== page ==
Perfumes aren't always made from sugar, spice, and everything nice. Sure, they smell great - but that doesn't mean they don't contain trace amounts of something odious, like whale vomit or animal anal secretions, or something you’d never think of throwing in perfumes, like bacon or gunpowder.
Before you start chucking away your fragrances, hear us out: while these cringe-worthy components are derived from the vilest of all places, they're completely safe to use in the right amounts, and, strangely, smell great when concocted the right way.
Here are some of the world’s strangest perfume ingredients and our recommendations of perfumes to smell them in.
Some call it whale poop, others call it whale vomit (depending on which way it exits), but we'd rather call by its more tolerable title: Ambergris. Ambergris is a waxy substance found in the digestive system of sperm whales.
Although synthetic versions have mostly supplanted it now, it is still reported to exist in rare fragrances. Ambergris is said to be one of the world's most costly perfume components.
Fun fact: Ambergris was supposedly included in the original Chanel No. 5 because of its fragrance-enhancing properties and lovely marine musk smell.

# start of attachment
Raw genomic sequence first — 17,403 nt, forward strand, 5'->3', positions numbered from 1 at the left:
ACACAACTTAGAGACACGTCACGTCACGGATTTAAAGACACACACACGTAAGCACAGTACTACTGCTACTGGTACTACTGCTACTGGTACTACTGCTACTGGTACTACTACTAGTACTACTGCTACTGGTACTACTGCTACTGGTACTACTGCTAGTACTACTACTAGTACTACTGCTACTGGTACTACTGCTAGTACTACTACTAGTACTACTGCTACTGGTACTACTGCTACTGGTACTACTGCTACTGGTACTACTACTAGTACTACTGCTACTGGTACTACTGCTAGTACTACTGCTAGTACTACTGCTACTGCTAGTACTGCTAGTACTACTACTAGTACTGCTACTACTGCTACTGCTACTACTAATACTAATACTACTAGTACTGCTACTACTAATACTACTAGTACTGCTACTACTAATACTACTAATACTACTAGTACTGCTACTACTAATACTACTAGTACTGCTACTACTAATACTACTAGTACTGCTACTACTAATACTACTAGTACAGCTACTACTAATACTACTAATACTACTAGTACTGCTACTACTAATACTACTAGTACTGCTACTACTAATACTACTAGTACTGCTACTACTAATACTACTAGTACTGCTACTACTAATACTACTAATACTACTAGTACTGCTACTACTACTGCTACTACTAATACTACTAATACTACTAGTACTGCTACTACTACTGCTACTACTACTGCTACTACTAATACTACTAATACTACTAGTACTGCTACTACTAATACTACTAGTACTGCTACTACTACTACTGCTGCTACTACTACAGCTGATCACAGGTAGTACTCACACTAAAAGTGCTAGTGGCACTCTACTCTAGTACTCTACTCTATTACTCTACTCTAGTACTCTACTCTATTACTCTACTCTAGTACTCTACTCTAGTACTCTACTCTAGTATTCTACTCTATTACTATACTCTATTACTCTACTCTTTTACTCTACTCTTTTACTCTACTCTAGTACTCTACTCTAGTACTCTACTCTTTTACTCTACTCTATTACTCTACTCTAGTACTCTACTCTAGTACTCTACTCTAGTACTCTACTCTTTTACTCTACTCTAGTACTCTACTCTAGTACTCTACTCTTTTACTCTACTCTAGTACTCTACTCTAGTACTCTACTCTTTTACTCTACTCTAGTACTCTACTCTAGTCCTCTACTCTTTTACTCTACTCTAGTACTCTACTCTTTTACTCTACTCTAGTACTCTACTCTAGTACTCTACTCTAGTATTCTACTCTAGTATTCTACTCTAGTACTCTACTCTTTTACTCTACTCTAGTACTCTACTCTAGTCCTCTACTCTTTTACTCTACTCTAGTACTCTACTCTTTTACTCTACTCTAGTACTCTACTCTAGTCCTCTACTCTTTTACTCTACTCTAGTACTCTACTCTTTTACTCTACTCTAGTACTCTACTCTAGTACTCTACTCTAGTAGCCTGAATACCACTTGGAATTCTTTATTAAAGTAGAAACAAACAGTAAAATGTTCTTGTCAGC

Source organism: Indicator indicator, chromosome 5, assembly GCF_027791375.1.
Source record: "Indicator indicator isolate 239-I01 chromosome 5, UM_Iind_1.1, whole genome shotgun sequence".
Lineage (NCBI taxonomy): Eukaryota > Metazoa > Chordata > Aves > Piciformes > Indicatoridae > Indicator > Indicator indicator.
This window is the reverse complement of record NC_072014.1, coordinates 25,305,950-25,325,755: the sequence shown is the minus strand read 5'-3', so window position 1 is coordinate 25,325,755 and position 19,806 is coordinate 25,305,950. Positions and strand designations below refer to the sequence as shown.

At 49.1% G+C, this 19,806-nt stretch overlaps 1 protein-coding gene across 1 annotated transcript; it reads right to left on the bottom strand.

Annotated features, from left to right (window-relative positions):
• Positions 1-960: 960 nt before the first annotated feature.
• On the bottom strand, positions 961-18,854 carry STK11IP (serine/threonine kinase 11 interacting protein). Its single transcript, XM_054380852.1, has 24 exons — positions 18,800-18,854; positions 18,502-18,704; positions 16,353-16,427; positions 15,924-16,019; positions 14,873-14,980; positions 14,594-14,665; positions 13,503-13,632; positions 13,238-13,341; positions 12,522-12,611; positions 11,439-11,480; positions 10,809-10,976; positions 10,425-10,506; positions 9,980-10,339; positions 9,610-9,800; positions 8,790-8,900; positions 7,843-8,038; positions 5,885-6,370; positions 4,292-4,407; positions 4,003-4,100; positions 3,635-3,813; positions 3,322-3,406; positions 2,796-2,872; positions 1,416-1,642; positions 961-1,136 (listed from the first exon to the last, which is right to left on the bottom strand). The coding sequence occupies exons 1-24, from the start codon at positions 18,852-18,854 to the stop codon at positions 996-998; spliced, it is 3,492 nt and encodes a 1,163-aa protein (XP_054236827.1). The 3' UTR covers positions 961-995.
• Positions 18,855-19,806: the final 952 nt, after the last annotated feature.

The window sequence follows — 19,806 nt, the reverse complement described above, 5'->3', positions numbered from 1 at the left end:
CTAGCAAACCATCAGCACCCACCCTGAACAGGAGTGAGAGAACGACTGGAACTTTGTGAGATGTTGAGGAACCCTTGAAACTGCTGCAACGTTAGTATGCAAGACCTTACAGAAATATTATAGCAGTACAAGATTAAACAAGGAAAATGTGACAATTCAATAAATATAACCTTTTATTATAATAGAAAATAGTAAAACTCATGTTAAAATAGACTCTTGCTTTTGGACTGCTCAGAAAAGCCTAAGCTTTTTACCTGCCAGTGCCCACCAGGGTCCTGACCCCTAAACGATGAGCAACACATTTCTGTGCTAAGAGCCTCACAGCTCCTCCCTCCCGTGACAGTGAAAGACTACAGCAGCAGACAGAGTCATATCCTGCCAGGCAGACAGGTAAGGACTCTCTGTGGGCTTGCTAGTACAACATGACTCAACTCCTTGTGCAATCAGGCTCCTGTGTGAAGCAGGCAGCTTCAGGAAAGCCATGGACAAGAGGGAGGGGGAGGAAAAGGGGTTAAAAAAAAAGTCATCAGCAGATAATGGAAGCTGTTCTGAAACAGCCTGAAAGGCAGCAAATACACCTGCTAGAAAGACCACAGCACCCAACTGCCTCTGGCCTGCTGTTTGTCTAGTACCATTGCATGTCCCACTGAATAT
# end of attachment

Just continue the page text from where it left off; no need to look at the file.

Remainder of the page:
Nothing compares to the aroma of bacon, which has even found its way into perfumery. It's been a popular smell in numerous body washes and shower gels in recent years.
Prickly and unappealing overall, cactus is probably one of the plant world's least expected perfume ingredients, but if you give this thorny perennial a chance, it may surprise you. Cactus is often utilized in perfumes for its fresh and green smell that helps unisex perfumes stand out.
Spritzing on a cannabis-infused fragrance won’t get you high, but it will make you smell great! Cannabis is most recognized for its recreational uses, but its distinct animalistic, herbaceous aroma has also been employed to thrill the senses.
Did you know that beaver anal secretions can have a pleasant vanilla scent? This component, sometimes known as castoreum, is frequently utilized in popular leather-themed perfumes.
Castoreum was used to cure anything from headaches to hysteria until the 18th century but has long been phased out in favor of synthetic substitutes and hyraceum, an earthy rock-like substance fossilized from hyrax urine.
It's little wonder that caviar, another luxury food, would make its way into fragrances and colognes, given perfume's lengthy history of aristocratic use. Caviar gives perfumes a sweet, salty, and savory note while provoking a feeling of luxury, elegance, and sophistication.
It's easy to turn our noses away from the smell of gunpowder, but when used the right way, this chemical compound can give fragrances a spicy kick. With its distinctively peppery and smoky aroma, the compound has burst into the fragrance business.
Movie buffs will welcome this popular snack with open arms. Popcorn has a buttery fragrance that smells darling in the right fragrances. It was famously utilized in the original Miss Dior Cherie and is a component in the Demeter Popcorn Perfume, which also has vanilla undertones.